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Scientists claim that mobile phones are behind the disappearance of honey bee Vlad Jecan | , 7:13 p.m. May 30, 2010 2010-05-30

Researchers from Chandigarh’s Punjab University say that they have found a possible cause for the disappearance. The increase use of mobile phones is behind it.

The researchers have conducted a controlled experiment comparing the behavior and productivity of bees in two hives. In one hive the researchers have added two mobile phones that we set up to work for two sessions of 15 minutes per day for three months. In the other hive, dummy models have been installed.

After three months, the scientists have spotted a decline in the size of the hive with the mobile phones due to a significant reduction in the number of eggs laid by the queen bee. In addition, the bees have also stopped producing honey. The experiment also revealed that far less worker bees have returned to the hive after collecting pollen.

In a report, the lead researchers Ved Prakash Sharma and Neelima Kumar have noted that "Increase in the usage of electronic gadgets has led to electropollution of the environment. Honeybee behaviour and biology has been affected by electrosmog since these insects have magnetite in their bodies which helps them in navigation” according to The Telegraph.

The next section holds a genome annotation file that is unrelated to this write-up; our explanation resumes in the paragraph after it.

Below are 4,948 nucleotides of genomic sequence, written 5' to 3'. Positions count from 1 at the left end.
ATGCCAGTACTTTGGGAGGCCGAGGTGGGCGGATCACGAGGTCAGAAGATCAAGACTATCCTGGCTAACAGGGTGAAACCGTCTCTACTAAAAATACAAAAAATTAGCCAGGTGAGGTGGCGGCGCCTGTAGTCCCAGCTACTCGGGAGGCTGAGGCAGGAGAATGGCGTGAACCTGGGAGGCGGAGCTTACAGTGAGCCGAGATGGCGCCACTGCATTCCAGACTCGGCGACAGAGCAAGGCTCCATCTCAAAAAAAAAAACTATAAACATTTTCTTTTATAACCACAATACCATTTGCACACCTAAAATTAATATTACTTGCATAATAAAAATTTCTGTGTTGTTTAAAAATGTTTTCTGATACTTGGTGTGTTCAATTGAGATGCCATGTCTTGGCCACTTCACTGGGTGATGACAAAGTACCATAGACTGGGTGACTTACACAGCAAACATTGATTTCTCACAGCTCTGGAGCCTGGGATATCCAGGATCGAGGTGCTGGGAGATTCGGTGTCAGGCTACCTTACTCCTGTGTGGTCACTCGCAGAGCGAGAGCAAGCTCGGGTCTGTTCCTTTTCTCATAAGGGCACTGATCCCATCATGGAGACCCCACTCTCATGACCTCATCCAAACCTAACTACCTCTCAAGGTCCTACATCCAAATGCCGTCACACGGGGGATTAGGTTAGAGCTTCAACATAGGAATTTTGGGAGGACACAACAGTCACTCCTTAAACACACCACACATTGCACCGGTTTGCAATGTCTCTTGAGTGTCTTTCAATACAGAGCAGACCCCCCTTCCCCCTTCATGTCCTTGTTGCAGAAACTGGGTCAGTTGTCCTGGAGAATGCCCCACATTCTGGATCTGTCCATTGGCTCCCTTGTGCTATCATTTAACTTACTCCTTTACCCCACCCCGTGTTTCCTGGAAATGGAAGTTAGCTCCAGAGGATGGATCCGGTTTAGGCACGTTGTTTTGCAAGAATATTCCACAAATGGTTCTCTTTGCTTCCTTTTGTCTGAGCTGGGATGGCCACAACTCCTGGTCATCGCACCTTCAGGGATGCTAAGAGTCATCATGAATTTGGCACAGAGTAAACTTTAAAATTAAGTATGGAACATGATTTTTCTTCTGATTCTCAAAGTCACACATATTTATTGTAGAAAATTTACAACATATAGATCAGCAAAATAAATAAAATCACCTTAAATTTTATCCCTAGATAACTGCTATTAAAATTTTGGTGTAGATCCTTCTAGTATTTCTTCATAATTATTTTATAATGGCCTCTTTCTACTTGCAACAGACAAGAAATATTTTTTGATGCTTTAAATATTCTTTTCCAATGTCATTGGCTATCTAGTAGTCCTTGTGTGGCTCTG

This research comes to back up a previous statement that mobile phones are causing Colony Collapse Disorder (CCD). CCD occurs when “a hive’s inhabitants suddenly disappear, leaving only queens, eggs and a few immature workers”. Parasites that would normally seek honey and pollen left behind do not approach the hive in this case.

An experiment conducted in 2009 in India suggested that honey bee population fell after mobile operators have installed towers across the state of Kerale to expand their network. According to the research published in August 31, the electromagnetic waves interfered with the navigational capabilities of worker bees that go out and seek nectar from flowers to sustain bee colonies. Dr. Sainuddin Pattazhy found that when a mobile phone was kept functioning near a hive, worker bees did not return.

Tim Lovett of the British Beekeepers Association said, however, “previous work in this area indicated that this [mobile phone use] is not a real factor” adding that “at the moment we think is more likely to be a combination of factors including disease, pesticides and habitat loss”.

The disappearance of honey bees in Europe and North America has caused a rise in thefts of hives. A number of German beekeepers have installed GPS tracking devices in their hives.

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